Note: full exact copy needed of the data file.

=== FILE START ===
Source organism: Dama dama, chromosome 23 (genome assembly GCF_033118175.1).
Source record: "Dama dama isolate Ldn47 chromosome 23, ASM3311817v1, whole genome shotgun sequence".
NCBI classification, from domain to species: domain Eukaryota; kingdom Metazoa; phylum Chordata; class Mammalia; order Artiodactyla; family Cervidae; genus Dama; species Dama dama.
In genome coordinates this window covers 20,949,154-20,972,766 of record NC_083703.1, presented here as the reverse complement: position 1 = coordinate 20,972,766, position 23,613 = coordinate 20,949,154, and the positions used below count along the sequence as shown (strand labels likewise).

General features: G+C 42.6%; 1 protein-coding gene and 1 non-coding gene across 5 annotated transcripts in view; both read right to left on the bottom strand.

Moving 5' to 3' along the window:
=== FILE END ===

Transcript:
Source organism: Dama dama, chromosome 23 (genome assembly GCF_033118175.1).
Source record: "Dama dama isolate Ldn47 chromosome 23, ASM3311817v1, whole genome shotgun sequence".
NCBI classification, from domain to species: domain Eukaryota; kingdom Metazoa; phylum Chordata; class Mammalia; order Artiodactyla; family Cervidae; genus Dama; species Dama dama.
In genome coordinates this window covers 20,949,154-20,972,766 of record NC_083703.1, presented here as the reverse complement: position 1 = coordinate 20,972,766, position 23,613 = coordinate 20,949,154, and the positions used below count along the sequence as shown (strand labels likewise).

General features: G+C 42.6%; 1 protein-coding gene and 1 non-coding gene across 5 annotated transcripts in view; both read right to left on the bottom strand.

Moving 5' to 3' along the window: